RE-LEVE® is a cereal-free, high-energy, high calorie mix designed for horses that react to a cerealbased diet. It is suitable for horses at every level and can be used to provide additional calories forweight gain or for additional energy for horses in harder levels of work. Soya hulls, alfalfa pellets andbeet pulp supply ‘super-fibres’ and oil as the energy sources, ensuring starch levels are kept to aminimum.
SUPER FIBRE CUBES are a high fibre feed formulated to be cereal-free and low starch and sugar. ‘Superfibres’ such as soya hulls and beet pilp provide sources of readily digestible fibre and the addition ofsoya oil supports optimal skin and coat condition. Super Fibre Cubes are also a great way to increasethe fibre content of any horses diet and can be fed sprinkled through hay or in a treat ball to stimulatenatural foraging behaviours.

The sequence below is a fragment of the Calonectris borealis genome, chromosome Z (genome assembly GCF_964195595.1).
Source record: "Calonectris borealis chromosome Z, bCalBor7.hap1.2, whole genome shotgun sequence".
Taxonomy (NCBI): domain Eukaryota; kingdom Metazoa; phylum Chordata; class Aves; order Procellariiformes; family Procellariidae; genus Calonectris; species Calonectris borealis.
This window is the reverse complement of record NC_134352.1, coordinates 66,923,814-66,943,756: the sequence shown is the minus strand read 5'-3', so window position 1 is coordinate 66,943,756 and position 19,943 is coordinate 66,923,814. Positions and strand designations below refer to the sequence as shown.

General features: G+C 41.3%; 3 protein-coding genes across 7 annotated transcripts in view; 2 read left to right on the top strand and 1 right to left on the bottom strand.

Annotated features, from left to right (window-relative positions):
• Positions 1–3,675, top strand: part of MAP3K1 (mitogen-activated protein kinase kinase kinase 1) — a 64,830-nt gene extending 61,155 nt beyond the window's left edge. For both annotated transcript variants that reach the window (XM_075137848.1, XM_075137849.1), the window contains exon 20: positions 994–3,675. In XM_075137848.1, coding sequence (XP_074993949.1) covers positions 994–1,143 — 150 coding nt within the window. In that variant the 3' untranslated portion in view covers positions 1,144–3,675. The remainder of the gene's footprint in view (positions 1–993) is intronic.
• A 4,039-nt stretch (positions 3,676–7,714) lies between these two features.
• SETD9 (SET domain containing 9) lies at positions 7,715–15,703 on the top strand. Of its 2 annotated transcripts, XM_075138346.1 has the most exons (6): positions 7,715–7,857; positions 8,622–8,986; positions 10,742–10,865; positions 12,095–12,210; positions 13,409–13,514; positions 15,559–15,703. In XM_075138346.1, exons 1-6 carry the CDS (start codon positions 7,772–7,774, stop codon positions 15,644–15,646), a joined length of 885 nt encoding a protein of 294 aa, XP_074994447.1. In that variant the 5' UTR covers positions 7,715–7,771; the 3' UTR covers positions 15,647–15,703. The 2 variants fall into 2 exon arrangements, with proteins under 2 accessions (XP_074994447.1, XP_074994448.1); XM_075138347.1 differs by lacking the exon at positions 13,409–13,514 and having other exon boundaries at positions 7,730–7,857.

SHAPE-UP™ is a cereal-free, low starch, high fibre mix designed to provide a balanced diet at low intake levels, making it ideal for good-doers in work that are prone to metabolic disorders. For horses suffering with, or prone to, gastric ulcers Shape-Up™ contains an Acid-Buf that has been shown to restore and maintain correct pH in thestomach and hindgut environments.
COMPETITION-FIT BALANCER contains the optimum inclusion of a live yeast as well as Acid Buf, amarine derived buffering agent which through feeding trials has been proven to help support anoptimum pH in both the stomach and hindgut environment, as well as supporting the healingprocess of both squamous and glandular ulcers. The use of a live yeast has also been shown to helpsupport feed and forage digestibility, as well as maintaining a stable hindgut microflora populationduring times of stress. Competition-Fit Balancer is flavoured with spearmint and natural mint herbto keep tempting the appetites of fussy eaters.